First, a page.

The Iapydes (or Iapodes, Japodes; Greek: Ἰάποδες) were an ancient people who dwelt north of and inland from the Liburnians, off the Adriatic coast and eastwards of the Istrian peninsula. They occupied the interior of the country between the Colapis (Kupa) and Oeneus (Una) rivers, and the Velebit mountain range (Mons Baebius) which separated them from the coastal Liburnians. Their territory covered the central inlands of modern Croatia and Una River Valley in today's Bosnia and Herzegovina. Archaeological documentation confirms their presence in these countries at least from 9th century BC, and they persisted in their area longer than a millennium. The ancient written documentation on inland Iapydes is scarcer than on the adjacent coastal peoples (Liburni, Delmatae, etc.) that had more frequent maritime contacts with ancient Greeks and Romans.
The Iapydes had their maximal development and territorial expansion from the 8th to 4th centuries BC. They settled mostly in inland mountain valleys between Pannonia and the coastal Adriatic basin, but in disputation with southern Liburni they periodically reached also the northern Adriatic coast at Vinodol valley (classical Valdevinum).
Their culture is largely nebulous due to the lack of material evidence. The Iapydes are believed to have been an Illyrian subgroup or mixed nation of Celts and Pannonian Illyrians with a strong Venetic element.
Origin and affinityEdit
The exact origin of early Iapydes is uncertain; archaeological documentation suggests mixed affinities to early Pannonii and Illyrians. The first written mention of an Illyrian tribe is from Greek writers from the 6th century BC. They are provisionally described by Strabo as a mixed race of Celts and Illyrians, who used Celtic weapons, tattooed themselves, and lived chiefly on spelt and millet; however, Strabo's suggestion of a mixed Celtic-Illyrian Iapydes culture is not confirmed by archaeology. Originally, Iapydes existed at least from the 9th century BC, and Celtic influence reached the region in the 4th century BC when Iapydes enter a decline. Archeological evidence of typical Celtic culture is documented only in the marginal contact zone of the Iapydes and the Celtic Taurisci along the Kupa river valley (now the Slovenian-Croatian border). Elsewhere, and especially in the main Iapydic area of the Lika highlands in Croatia, definite Celtic artifacts are scarce and explicable merely by commercial exchanges.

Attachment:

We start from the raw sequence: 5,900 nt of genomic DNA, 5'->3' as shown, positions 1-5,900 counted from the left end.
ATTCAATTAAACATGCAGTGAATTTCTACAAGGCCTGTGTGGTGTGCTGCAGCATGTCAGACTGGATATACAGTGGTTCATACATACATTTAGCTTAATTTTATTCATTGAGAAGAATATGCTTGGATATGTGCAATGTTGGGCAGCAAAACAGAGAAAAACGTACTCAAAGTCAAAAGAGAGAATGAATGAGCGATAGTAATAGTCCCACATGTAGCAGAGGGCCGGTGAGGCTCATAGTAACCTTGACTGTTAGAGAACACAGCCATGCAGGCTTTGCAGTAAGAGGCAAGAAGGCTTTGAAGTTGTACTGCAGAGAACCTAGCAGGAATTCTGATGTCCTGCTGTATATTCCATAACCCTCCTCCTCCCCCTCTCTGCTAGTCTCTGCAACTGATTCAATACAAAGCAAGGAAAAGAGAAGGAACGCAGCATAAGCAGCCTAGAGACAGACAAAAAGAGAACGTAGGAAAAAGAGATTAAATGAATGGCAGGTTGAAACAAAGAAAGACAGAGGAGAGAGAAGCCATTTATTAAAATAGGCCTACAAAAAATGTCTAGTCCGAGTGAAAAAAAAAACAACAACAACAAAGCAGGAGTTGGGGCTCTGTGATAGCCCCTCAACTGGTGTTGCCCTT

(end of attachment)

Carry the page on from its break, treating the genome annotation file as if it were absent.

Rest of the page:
Romans said of the Iapydes that they were a warlike race addicted to plundering expeditions, but other archaeological documentation confirms their main economical activity was the mining and metallurgy. That attracted the pragmatic Romans to conquer their country, whose river valleys were also a natural way for strategic communications between the Adriatic and Pannonia. Therefore, induced conflicts started from 171 BC, when consul Gaius Cassius Longinus first attacked Iapydes. In 129 BC, Gaius Sempronius Tuditanus attacked the Iapydes and was nearly defeated, but Decimus Iunius Brutus arrived and rescued him, and he celebrated a triumph. Lucius Aurelius Cotta and Gaius Caecilius Metellus undertook another expedition against the Iapydes in 119, which concluded with a triumph in 117. In 78–76 BC they were also attacked by Gaius Cosconius as part of a war against the Dalmatians. They had a foedus from 56 BC with Rome and paid a tributum, but then from 52–47 BC rebelled. In 34 BC they were finally conquered by Augustus Caesar. Then they conserved a partial autonomy with a domestic praepositus Iapodum.
Culture and societyEdit
Due to the rich and extensive forests of their mountainous country, their houses were mostly wooden huts, and they rarely used stone constructions except in some major fortifications. Their settlements were mostly on hilltops, including between 400–3,000 dwellers, and the main Iapodic settlements in Roman times were Metulum, Terpon, Arupium and Avendo.
They cultivated chiefly cereals and grapes, and kept varied cattle. Their early metallurgy developed a half millennium before Celtic influence that induced here minor modifications. Their society was simple including warriors, villagers, herdsmen, miners, and metalworkers. In that early phase neither leaders nor elite were indicated, and these independent Iapydes had no detectable collective political organisation. Under the Romans, a Romanized elite emerged, led by the praepositus Iapodum installed by Romans.
Their classical culture was a varied mixture of Pannonian, Illyrian, Greek and Roman influences, mostly without proper peculiarities. Their figural art included the frequent metal decorations in the form of triangles and spirals, and large amber pearls and amber figurines. The Iapydic language before the Romans is mostly unknown: the only indications available are their toponyms and necropolis inscriptions from Roman times. These scarce onomastic indications suggest the Iapydic tongue may be correlated with other Illyrian and Pannonian tribes. During their independence, the Iapydes appear to have been completely illiterate and left no inscriptions before the Roman conquest.
The original religion of Iapydes is scarcely known, and it appears to be similar with other eastward Illyrians. They knew the divine pair of water-deities Vidassus (as Roman Sylvanus) and Thana (as Roman Diana), whose rocky reliefs persist today at some springs in their area. They worshiped the holy horse as their tribal totem, and also the holy snakes as the symbol of their ancestors. Their early tombs were usually in caves, and then in Roman times often in wooden sarcophagi and also incinerated in ceramic urns.
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